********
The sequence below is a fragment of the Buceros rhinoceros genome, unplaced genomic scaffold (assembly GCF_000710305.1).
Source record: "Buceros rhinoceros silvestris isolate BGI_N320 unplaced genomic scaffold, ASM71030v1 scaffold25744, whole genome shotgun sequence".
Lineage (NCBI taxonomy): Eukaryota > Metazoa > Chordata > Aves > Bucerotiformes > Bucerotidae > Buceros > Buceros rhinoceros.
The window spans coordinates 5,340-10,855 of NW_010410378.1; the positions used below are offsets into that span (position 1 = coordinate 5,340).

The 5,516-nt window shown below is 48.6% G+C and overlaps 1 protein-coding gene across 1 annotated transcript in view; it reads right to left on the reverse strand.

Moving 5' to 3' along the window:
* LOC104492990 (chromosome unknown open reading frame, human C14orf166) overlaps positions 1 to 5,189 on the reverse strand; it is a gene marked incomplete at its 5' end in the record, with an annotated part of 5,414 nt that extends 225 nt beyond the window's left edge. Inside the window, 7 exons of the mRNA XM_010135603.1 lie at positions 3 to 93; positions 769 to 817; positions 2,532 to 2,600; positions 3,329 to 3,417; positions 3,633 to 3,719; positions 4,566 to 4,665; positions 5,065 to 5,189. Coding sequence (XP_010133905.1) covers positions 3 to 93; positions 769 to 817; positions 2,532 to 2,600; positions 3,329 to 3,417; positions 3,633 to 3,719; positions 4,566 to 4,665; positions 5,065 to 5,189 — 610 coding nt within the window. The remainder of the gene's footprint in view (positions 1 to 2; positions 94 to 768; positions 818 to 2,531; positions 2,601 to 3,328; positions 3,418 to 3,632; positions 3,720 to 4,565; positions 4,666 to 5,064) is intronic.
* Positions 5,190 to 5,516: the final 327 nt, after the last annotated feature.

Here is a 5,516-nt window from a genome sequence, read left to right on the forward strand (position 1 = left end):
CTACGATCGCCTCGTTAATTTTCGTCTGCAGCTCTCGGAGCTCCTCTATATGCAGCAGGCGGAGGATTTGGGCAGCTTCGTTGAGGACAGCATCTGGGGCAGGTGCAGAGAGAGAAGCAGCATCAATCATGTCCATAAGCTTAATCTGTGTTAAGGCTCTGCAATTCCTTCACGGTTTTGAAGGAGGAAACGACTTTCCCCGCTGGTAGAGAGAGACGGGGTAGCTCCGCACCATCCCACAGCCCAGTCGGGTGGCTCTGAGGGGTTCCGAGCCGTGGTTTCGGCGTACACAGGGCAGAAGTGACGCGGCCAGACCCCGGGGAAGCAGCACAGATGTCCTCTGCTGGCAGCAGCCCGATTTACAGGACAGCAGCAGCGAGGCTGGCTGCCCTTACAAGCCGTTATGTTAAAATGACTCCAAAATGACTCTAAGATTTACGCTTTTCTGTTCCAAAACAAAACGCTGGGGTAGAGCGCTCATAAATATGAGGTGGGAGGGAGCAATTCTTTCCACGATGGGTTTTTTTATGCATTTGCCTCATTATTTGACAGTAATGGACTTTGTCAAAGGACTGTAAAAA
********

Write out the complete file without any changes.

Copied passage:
The sequence below is a fragment of the Buceros rhinoceros genome, unplaced genomic scaffold (assembly GCF_000710305.1).
Source record: "Buceros rhinoceros silvestris isolate BGI_N320 unplaced genomic scaffold, ASM71030v1 scaffold25744, whole genome shotgun sequence".
Lineage (NCBI taxonomy): Eukaryota > Metazoa > Chordata > Aves > Bucerotiformes > Bucerotidae > Buceros > Buceros rhinoceros.
The window spans coordinates 5,340-10,855 of NW_010410378.1; the positions used below are offsets into that span (position 1 = coordinate 5,340).

The 5,516-nt window shown below is 48.6% G+C and overlaps 1 protein-coding gene across 1 annotated transcript in view; it reads right to left on the reverse strand.

Moving 5' to 3' along the window:
* LOC104492990 (chromosome unknown open reading frame, human C14orf166) overlaps positions 1 to 5,189 on the reverse strand; it is a gene marked incomplete at its 5' end in the record, with an annotated part of 5,414 nt that extends 225 nt beyond the window's left edge. Inside the window, 7 exons of the mRNA XM_010135603.1 lie at positions 3 to 93; positions 769 to 817; positions 2,532 to 2,600; positions 3,329 to 3,417; positions 3,633 to 3,719; positions 4,566 to 4,665; positions 5,065 to 5,189. Coding sequence (XP_010133905.1) covers positions 3 to 93; positions 769 to 817; positions 2,532 to 2,600; positions 3,329 to 3,417; positions 3,633 to 3,719; positions 4,566 to 4,665; positions 5,065 to 5,189 — 610 coding nt within the window. The remainder of the gene's footprint in view (positions 1 to 2; positions 94 to 768; positions 818 to 2,531; positions 2,601 to 3,328; positions 3,418 to 3,632; positions 3,720 to 4,565; positions 4,666 to 5,064) is intronic.
* Positions 5,190 to 5,516: the final 327 nt, after the last annotated feature.

Here is a 5,516-nt window from a genome sequence, read left to right on the forward strand (position 1 = left end):
CTACGATCGCCTCGTTAATTTTCGTCTGCAGCTCTCGGAGCTCCTCTATATGCAGCAGGCGGAGGATTTGGGCAGCTTCGTTGAGGACAGCATCTGGGGCAGGTGCAGAGAGAGAAGCAGCATCAATCATGTCCATAAGCTTAATCTGTGTTAAGGCTCTGCAATTCCTTCACGGTTTTGAAGGAGGAAACGACTTTCCCCGCTGGTAGAGAGAGACGGGGTAGCTCCGCACCATCCCACAGCCCAGTCGGGTGGCTCTGAGGGGTTCCGAGCCGTGGTTTCGGCGTACACAGGGCAGAAGTGACGCGGCCAGACCCCGGGGAAGCAGCACAGATGTCCTCTGCTGGCAGCAGCCCGATTTACAGGACAGCAGCAGCGAGGCTGGCTGCCCTTACAAGCCGTTATGTTAAAATGACTCCAAAATGACTCTAAGATTTACGCTTTTCTGTTCCAAAACAAAACGCTGGGGTAGAGCGCTCATAAATATGAGGTGGGAGGGAGCAATTCTTTCCACGATGGGTTTTTTTATGCATTTGCCTCATTATTTGACAGTAATGGACTTTGTCAAAGGACTGTAAAAA